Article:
Thai officials said half of the millions of cubic metres of floodwaters had flowed into the sea but another 11 days were still required before Bangkok was completely drained.
Several areas of Bangkok and neighbouring regions are inundated as waters from the north edge their way through the capital to the Gulf of Thailand. Bangkok Governor Sukhumbhand Paribatra said the city was facing a net inflow of 100 million cubic metres of water a day.
The floods, the most severe in 50 years, have claimed 529 lives and still affect 24 provinces, the Disaster Prevention and Mitigation Department reported.
Rekha Hanvesakul, a doctor at BNH Hospital in Bangkok, says Thailand’s health system is facing a major test to cope with the floods’ aftermath.
“It’s definitely a big challenge because of the quantity or mass of water that’s coming through. I don’t think we’ve ever had to deal with such large amounts of water,” Rekha said.
“If it’s one or two days people can manage to deal with this. (But) because the quantity of or mass of water is so huge and a lot of people are living under these conditions for a long periods of time disease becomes a real issue,” she said.
Doctors are already warning people, especially women, of the dangers of infection from water contaminated by animal urine that can lead to leptospirosis, with symptoms of fever, headache, nausea and vomiting.
Other causes of concern include cholera and gastrointestinal diseases, such as typhoid. BNH also warns of poisonous snakes, scorpions and centipedes in the water.
“Of course things like typhoid, which again comes from salmonella bacteria, unclean food, water, unhygienic methods, not washing your hands after going to the bathroom or defecating in flood waters just because there are no toilets,” she said.
Rekha said visitors to Bangkok should have second thoughts before travelling. “I think this is not a good time to tour Bangkok for sightseeing for any purpose,” she said.
“But if they do come for business issues or other issues they need to be informed of the flooding situation – where they can live, where there will be no floods, and they really need to be updated on this.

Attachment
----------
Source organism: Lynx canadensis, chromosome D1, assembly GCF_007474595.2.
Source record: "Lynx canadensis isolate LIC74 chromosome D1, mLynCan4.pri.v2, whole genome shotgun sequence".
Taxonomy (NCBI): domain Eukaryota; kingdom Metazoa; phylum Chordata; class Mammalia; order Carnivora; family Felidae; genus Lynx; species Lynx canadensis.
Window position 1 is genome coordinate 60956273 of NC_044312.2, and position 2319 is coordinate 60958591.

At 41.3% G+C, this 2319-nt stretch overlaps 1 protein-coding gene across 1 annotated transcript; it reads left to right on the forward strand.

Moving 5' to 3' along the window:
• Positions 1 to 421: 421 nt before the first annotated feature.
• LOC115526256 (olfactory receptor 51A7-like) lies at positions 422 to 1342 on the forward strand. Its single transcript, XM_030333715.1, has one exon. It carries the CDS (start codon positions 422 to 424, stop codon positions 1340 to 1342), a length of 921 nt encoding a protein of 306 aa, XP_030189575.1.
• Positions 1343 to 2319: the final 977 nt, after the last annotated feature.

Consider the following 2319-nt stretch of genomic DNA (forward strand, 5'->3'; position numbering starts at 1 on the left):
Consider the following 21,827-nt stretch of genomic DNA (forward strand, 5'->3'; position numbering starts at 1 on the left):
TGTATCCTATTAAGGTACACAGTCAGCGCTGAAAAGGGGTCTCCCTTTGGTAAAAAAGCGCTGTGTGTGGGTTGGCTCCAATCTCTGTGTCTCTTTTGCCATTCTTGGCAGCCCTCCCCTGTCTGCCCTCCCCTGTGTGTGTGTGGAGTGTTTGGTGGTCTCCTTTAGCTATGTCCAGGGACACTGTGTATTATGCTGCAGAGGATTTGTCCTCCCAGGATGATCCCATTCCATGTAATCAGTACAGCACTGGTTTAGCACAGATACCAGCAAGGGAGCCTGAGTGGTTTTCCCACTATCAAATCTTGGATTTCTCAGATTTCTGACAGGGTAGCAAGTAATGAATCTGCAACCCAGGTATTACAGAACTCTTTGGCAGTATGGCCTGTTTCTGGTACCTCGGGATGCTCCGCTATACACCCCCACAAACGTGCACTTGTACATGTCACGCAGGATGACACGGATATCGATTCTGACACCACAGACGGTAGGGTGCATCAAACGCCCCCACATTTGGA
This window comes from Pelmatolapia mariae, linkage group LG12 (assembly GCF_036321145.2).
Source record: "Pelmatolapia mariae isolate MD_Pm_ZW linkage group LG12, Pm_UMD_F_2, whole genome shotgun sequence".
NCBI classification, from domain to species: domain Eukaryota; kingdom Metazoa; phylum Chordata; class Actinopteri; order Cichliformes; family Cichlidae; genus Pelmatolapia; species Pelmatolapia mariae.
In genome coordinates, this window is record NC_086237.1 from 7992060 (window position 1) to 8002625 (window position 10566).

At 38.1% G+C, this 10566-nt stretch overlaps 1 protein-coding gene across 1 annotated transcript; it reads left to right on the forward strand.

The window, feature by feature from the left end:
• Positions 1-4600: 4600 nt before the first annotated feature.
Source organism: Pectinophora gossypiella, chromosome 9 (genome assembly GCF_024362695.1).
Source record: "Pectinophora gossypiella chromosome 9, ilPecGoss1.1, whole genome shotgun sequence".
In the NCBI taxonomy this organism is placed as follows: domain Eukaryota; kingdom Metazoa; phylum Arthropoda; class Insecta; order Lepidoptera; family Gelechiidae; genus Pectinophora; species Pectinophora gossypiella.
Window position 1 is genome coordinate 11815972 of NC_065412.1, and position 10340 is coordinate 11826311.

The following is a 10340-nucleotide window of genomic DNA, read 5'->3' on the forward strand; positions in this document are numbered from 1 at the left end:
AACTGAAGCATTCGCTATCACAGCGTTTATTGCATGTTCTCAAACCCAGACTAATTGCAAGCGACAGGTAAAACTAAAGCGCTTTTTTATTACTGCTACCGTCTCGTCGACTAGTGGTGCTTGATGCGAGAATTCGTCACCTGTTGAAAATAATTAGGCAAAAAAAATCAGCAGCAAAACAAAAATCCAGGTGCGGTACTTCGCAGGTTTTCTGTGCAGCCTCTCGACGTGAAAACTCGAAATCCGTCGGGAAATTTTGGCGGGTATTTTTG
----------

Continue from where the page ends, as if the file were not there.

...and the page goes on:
“There are places at the moment that are not flooded. (But) we’re not sure what will happen in the next week or two,” she said.
The University of the Thai Chamber of Commerce says damage to property and assets could be as high as $33 billion, with up to one million left unemployed.
The floods hit seven industrial estates in Ayutthaya and Pathum Thai provinces north of Bangkok, causing massive disruption to supply chains for the car, electronics, hard disk drive and other key industries.
Today, workers at industrial estates near Bangkok were hoping to hold at bay floodwaters still making their way through the capital, raising fears factories due west from the capital, largely focused on food processing, would be hit.
Thai Prime Minister Yingluck Shinawatra has earmarked $4 billion from the latest fiscal budget for 2012, announced this week, to compensate flood victims and for post-flood rehabilitation.
Tourism officials are also counting the cost. Tourism Authority of Thailand Governor Suraphon Svetasreni told reporters tourist arrivals had fallen by 25 per cent in recent weeks.
Suraphon said if floods continued until the end of December total revenue losses could reach $825 million, of which $387 million would be losses from international tourism.
He said the situation remained uncertain.
“If you say it’s not safe there’s evidence to say it’s not safe. At the same time you say it’s safe, you still have some upcoming, unknown factors. So I still cannot say it’s safe or I cannot say it’s not safe,” he said.
Suraphon said tourists should focus on other destinations within Thailand such as Phuket Island ahead of the peak holiday Christmas season.
Visitor arrivals for 2011 are expected to come in at 19.1 million, down from 19.5 million initially forecast.
Thailand’s international airport of Suhvanabhumi remains open, with the airport perimeter sandbagged to a height of 3.5 metres. But the domestic airport of Don Muang has been shut due to flooding since late October.
The Australian embassy is recommending to visitors to “reconsider your need to travel”, except for Suhvanabhumi International Airport, due to the transport disruptions “and reduced access to essential services caused by severe flooding”.
Australian officials said the outlook “was hard to predict”, with fears the central parts of Bangkok, still dry, could still be inundated if dykes collapsed from carrying weeks of pressure from the rising waters.
But health officials warn against a spread of disease, even as the waters recede.